Mozart’s masterpiece The Marriage Of Figaro reveals much about the human condition through consummate wit, grace and joyous musical invention, performed by the English National Opera.
As the day of Figaro and Susanna’s wedding arrives, it becomes clear that their master, Count Almaviva, is hell-bent on seducing Susanna before the ceremony can take place. Susanna and Figaro conspire with the forsaken Countess to outwit her husband and teach him a lesson in fidelity.
But when the teenage Cherubino involves himself in their plans, relationships become severely strained through a series of ever-more confusing twists and turns.
The Marriage Of Figaro, (Le Nozze Di Figaro in Italian) is a comic opera in four acts and was the first collaboration between Mozart and librettist Lorenzo da Ponte; they would go on to create Don Giovanni and Così fan tutte. It premiered in Vienna at the Burgtheater on 1 May 1786. The opera was well received in Vienna but had only nine performances; its revival soon after in Prague was a tremendous success, and led to the commission of Don Giovanni. The Marriage Of Figaro quickly entered the international repertory and has rarely been out of it since, admired as one of Mozart’s finest works.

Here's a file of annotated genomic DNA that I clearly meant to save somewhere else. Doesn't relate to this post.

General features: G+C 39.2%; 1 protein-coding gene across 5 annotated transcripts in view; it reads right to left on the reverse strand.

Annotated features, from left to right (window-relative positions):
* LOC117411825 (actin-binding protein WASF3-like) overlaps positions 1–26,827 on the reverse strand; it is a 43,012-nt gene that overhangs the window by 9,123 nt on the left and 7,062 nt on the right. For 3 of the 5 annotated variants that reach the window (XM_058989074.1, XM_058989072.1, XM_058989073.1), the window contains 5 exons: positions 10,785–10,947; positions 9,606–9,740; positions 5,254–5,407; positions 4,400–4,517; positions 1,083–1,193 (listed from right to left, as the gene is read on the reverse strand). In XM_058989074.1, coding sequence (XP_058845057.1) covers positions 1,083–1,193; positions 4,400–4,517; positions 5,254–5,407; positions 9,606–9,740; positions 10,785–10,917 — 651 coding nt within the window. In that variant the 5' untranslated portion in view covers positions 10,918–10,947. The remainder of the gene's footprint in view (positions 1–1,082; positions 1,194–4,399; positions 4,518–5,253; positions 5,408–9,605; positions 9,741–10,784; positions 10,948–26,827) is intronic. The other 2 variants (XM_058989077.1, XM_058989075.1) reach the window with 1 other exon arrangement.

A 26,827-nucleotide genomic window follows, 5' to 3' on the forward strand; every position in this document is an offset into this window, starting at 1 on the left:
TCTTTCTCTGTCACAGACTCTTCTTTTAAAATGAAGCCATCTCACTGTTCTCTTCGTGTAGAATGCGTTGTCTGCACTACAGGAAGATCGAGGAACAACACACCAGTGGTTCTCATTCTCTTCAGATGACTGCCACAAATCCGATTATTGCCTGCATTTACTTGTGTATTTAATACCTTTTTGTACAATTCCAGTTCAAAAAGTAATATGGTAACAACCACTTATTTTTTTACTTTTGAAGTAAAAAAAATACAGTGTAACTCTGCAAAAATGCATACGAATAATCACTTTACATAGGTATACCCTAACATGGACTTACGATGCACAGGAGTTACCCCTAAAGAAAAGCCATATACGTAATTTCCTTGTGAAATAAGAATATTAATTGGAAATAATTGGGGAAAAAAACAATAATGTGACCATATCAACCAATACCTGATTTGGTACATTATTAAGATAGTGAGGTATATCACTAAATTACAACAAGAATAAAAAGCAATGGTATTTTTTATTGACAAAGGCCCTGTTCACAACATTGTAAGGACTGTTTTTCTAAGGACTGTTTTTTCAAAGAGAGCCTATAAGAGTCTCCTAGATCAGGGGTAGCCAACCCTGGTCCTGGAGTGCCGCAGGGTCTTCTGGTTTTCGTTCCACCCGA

The Marriage Of Figaro was in some ways an instant success. Its bubbling overture, its brilliantly crafted arias and its lively and intricate ensemble scenes won the hearts of audiences. Encores became so numerous that after the work’s third performance the emperor declared that, to keep the evening to a reasonable length, only numbers written for a single voice could be repeated in any opera. (As it turned out, this edict may not have been enforced.)
ENO Music Director Martyn Brabbins conducts this second revival of director Fiona Shaw’s critically acclaimed production.
The cast includes Lucy Crowe, as the despondent Countess, and bass-baritone Ashley Riches, as the philandering Count. ENO Harewood Artist Rhian Lois is the ever-resourceful Susanna, alongside Dutch baritone Thomas Oliemans as Figaro, while Harewood Artist Katie Coventry sings her first Cherubino.
Sung in English, with surtitles projected above the stage.